Etiology, epidemiology and cultural significance of overweight and obesity likely vary from population to population. There are also indications that the course and outcome of preeclamptic pregnancies differs by race and ethnicity . These aspects call for collection of high quality data to study overweight and obesity as risk factors of preeclampsia in indigenous African women. We aimed to examine the association between pre pregnancy BMI and development of preeclampsia in a low income setting in Tanzania. A secondary aim was to explore to which extent this association can be explained by maternal disease before pregnancy (hypertension, heart disease, diabetes).
Study design, setting, source of data and population
This is a registry-based study using existing prospectively collected birth registry data from Kilimanjaro Christian Medical Centre (KCMC). KCMC is a zonal hospital based in Moshi urban district, Kilimanjaro region in Northern Tanzania. The medical birth registry at KCMC was established in collaboration with researchers at the Department of Global Public Health and Primary Care (formerly Department of Public Health and Primary Health Care) at the University of Bergen Norway, and has been in operation since July 2000. The data were collected by obstetricians and midwives from all women who delivered at KCMC from July 2000 to May 2013. Trained nurse midwives conduct a face to face interview in the hospital, using a standardized questionnaire for all mothers within 24 h after delivery, or later in case of caesarean section or other complications . The questionnaire is based on check boxes and text boxes. Since the mothers are discharged within 24 h after a normal delivery, the interviews are done on a daily basis including public holidays and weekends. Abstracted data from files relating to each mother, written by obstetricians, are also included. In addition, mothers admitted to the hospital are asked to provide their antenatal (ANC) cards for further clarification regarding their pregnancy records including pre pregnancy weight and height. This should limit the possibility of recall bias. In summary, the information collected during interview and through inspection of medical files included parents’ social-demographic characteristics, reproductive history, pregnancy and birth characteristics such as; maternal health before pregnancy, maternal health during pregnancy, and complications during labour and delivery, and newborn health status. Our sample includes mothers who delivered at Kilimanjaro Christian Medical Centre (KCMC) from July 2000 to May 2013. The mother’s records were linked to their children’s records using a unique maternal hospital number assigned for each woman who deliver at KCMC for the first time. A total of 46,030 deliveries were recorded. We restricted the study population to women with no or one previous pregnancy. Definition of pregnancy order was based on information about previous pregnancies in the questionnaire including pregnancies lasting less than 28 weeks. Compared to a selection based on previous stillbirths and live births only, exclusion of such early losses reduced the study population by 6 %. Exclusion of women with more than one previous pregnancy was done in order to focus on baseline BMI and not BMI as a result of high parity. We excluded multifetal pregnancies, women who were referred for delivery at KCMC from the rural area for medical reasons, and those with missing information on weight or height (Fig. 1). Our final sample consisted of 17,738 singleton births.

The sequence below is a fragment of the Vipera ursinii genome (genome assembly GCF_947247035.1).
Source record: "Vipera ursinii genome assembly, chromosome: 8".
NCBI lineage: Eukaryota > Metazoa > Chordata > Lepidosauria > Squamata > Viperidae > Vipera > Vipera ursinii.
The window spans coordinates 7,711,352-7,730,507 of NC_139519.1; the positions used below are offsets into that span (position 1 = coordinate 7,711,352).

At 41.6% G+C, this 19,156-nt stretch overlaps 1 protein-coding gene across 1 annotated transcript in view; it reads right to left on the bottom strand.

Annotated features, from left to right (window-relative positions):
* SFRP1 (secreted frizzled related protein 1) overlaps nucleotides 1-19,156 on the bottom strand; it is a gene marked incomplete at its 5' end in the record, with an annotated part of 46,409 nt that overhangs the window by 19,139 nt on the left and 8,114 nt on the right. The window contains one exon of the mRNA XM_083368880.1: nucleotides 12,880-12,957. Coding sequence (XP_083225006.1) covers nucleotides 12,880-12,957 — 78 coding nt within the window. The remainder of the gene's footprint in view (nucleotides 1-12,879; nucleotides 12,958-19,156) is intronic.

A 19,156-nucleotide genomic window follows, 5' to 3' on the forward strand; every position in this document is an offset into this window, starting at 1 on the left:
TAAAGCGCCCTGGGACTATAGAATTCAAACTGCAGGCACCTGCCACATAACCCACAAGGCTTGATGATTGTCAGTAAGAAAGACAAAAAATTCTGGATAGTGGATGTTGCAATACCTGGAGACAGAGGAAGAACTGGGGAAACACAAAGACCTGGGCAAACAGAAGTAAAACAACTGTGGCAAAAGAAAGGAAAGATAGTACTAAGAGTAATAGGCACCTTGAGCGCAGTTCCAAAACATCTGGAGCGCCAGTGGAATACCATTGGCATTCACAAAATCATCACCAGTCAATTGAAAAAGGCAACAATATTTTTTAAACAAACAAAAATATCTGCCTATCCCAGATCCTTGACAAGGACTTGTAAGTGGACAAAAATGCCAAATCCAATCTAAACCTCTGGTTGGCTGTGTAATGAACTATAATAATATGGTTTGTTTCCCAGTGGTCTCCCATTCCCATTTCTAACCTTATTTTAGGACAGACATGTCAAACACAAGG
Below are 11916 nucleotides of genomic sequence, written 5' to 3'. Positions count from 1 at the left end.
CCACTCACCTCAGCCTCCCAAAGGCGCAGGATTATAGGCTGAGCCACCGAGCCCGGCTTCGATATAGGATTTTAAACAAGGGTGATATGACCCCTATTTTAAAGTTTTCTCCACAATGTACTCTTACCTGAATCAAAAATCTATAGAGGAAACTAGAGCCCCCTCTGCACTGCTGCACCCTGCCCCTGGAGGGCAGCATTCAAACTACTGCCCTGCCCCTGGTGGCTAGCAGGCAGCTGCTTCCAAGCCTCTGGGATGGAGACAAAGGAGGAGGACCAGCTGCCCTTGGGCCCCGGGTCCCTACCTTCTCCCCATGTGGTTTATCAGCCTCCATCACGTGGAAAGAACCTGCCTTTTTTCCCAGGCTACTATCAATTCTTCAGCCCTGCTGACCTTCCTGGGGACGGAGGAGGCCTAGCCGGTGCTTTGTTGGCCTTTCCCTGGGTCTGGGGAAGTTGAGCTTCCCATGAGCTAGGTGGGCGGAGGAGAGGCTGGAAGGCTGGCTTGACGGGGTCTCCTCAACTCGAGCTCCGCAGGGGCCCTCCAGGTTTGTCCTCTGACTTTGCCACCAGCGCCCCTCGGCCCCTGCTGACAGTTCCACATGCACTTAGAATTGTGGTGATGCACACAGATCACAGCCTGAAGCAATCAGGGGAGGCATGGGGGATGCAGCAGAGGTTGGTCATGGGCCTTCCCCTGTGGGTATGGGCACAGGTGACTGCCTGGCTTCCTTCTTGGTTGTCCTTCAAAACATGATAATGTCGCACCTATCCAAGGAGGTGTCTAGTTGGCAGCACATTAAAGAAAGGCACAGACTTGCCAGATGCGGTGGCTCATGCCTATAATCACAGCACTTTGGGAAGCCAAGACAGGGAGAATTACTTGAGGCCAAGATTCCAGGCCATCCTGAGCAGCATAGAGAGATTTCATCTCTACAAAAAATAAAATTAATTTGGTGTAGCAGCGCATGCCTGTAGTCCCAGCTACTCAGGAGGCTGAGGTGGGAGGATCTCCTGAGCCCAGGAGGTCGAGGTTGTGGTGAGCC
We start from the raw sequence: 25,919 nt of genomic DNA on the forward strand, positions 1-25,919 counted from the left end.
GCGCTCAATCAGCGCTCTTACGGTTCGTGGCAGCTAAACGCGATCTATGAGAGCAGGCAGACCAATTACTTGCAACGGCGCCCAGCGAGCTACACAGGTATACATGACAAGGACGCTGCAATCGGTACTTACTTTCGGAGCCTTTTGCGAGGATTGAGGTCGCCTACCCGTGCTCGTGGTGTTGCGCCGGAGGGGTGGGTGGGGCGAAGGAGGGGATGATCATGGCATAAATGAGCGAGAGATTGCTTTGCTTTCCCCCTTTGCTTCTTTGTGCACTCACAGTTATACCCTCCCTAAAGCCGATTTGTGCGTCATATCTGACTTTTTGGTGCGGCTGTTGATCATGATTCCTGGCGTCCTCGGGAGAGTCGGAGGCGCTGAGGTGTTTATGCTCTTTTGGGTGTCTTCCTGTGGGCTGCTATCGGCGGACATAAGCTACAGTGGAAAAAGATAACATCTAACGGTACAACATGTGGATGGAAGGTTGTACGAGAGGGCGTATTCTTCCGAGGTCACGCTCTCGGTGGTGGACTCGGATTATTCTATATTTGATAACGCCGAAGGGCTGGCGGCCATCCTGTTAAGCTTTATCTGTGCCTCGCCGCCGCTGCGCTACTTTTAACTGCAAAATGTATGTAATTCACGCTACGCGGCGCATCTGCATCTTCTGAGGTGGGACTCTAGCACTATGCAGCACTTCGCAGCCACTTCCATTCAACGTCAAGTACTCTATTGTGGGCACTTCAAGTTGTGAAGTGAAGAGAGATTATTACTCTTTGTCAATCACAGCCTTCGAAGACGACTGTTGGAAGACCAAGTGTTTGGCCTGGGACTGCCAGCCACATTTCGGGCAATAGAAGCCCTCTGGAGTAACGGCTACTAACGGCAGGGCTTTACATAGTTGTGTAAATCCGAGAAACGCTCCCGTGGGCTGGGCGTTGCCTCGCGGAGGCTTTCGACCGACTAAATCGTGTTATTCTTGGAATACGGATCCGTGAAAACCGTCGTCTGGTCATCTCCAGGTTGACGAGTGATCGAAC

Study variables and definitions